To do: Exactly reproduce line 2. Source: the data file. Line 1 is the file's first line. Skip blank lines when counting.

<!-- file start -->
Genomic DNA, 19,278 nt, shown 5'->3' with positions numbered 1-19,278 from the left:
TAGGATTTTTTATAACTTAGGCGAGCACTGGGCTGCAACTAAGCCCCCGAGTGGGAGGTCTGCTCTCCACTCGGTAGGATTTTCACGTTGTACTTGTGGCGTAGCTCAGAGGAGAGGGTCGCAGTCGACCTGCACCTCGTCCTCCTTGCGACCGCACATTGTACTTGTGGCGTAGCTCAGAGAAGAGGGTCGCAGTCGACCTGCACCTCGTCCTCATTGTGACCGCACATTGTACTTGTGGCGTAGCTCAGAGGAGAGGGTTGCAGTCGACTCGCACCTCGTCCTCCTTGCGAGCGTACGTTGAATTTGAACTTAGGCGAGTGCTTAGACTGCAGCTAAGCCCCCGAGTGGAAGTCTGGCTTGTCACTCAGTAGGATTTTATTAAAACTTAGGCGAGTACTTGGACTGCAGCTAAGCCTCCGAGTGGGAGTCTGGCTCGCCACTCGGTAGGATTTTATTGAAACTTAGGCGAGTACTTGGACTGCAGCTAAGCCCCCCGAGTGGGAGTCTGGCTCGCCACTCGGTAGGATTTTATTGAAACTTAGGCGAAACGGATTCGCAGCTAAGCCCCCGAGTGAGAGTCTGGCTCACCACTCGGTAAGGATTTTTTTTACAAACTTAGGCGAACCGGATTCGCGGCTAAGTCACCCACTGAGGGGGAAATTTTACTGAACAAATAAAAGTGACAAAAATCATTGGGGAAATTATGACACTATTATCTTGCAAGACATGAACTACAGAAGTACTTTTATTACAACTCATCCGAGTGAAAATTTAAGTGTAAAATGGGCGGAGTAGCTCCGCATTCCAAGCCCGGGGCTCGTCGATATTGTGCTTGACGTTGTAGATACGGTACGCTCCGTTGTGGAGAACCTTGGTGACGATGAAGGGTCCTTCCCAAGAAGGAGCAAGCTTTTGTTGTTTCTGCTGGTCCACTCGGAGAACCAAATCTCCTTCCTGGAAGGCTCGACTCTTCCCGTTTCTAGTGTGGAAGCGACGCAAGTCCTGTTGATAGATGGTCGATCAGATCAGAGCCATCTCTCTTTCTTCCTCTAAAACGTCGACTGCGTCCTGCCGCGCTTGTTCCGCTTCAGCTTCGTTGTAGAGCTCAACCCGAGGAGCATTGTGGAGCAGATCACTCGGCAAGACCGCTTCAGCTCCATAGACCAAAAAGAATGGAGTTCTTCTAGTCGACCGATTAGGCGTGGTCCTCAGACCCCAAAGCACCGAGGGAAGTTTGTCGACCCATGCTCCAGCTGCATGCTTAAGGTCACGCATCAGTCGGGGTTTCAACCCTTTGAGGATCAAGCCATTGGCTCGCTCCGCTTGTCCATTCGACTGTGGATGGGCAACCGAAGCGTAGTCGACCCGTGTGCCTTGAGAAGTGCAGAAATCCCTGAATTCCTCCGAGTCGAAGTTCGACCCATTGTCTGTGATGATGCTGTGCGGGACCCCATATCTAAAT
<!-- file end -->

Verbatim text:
TAGGATTTTTTATAACTTAGGCGAGCACTGGGCTGCAACTAAGCCCCCGAGTGGGAGGTCTGCTCTCCACTCGGTAGGATTTTCACGTTGTACTTGTGGCGTAGCTCAGAGGAGAGGGTCGCAGTCGACCTGCACCTCGTCCTCCTTGCGACCGCACATTGTACTTGTGGCGTAGCTCAGAGAAGAGGGTCGCAGTCGACCTGCACCTCGTCCTCATTGTGACCGCACATTGTACTTGTGGCGTAGCTCAGAGGAGAGGGTTGCAGTCGACTCGCACCTCGTCCTCCTTGCGAGCGTACGTTGAATTTGAACTTAGGCGAGTGCTTAGACTGCAGCTAAGCCCCCGAGTGGAAGTCTGGCTTGTCACTCAGTAGGATTTTATTAAAACTTAGGCGAGTACTTGGACTGCAGCTAAGCCTCCGAGTGGGAGTCTGGCTCGCCACTCGGTAGGATTTTATTGAAACTTAGGCGAGTACTTGGACTGCAGCTAAGCCCCCCGAGTGGGAGTCTGGCTCGCCACTCGGTAGGATTTTATTGAAACTTAGGCGAAACGGATTCGCAGCTAAGCCCCCGAGTGAGAGTCTGGCTCACCACTCGGTAAGGATTTTTTTTACAAACTTAGGCGAACCGGATTCGCGGCTAAGTCACCCACTGAGGGGGAAATTTTACTGAACAAATAAAAGTGACAAAAATCATTGGGGAAATTATGACACTATTATCTTGCAAGACATGAACTACAGAAGTACTTTTATTACAACTCATCCGAGTGAAAATTTAAGTGTAAAATGGGCGGAGTAGCTCCGCATTCCAAGCCCGGGGCTCGTCGATATTGTGCTTGACGTTGTAGATACGGTACGCTCCGTTGTGGAGAACCTTGGTGACGATGAAGGGTCCTTCCCAAGAAGGAGCAAGCTTTTGTTGTTTCTGCTGGTCCACTCGGAGAACCAAATCTCCTTCCTGGAAGGCTCGACTCTTCCCGTTTCTAGTGTGGAAGCGACGCAAGTCCTGTTGATAGATGGTCGATCAGATCAGAGCCATCTCTCTTTCTTCCTCTAAAACGTCGACTGCGTCCTGCCGCGCTTGTTCCGCTTCAGCTTCGTTGTAGAGCTCAACCCGAGGAGCATTGTGGAGCAGATCACTCGGCAAGACCGCTTCAGCTCCATAGACCAAAAAGAATGGAGTTCTTCTAGTCGACCGATTAGGCGTGGTCCTCAGACCCCAAAGCACCGAGGGAAGTTTGTCGACCCATGCTCCAGCTGCATGCTTAAGGTCACGCATCAGTCGGGGTTTCAACCCTTTGAGGATCAAGCCATTGGCTCGCTCCGCTTGTCCATTCGACTGTGGATGGGCAACCGAAGCGTAGTCGACCCGTGTGCCTTGAGAAGTGCAGAAATCCCTGAATTCCTCCGAGTCGAAGTTCGACCCATTGTCTGTGATGATGCTGTGCGGGACCCCATATCTAAAT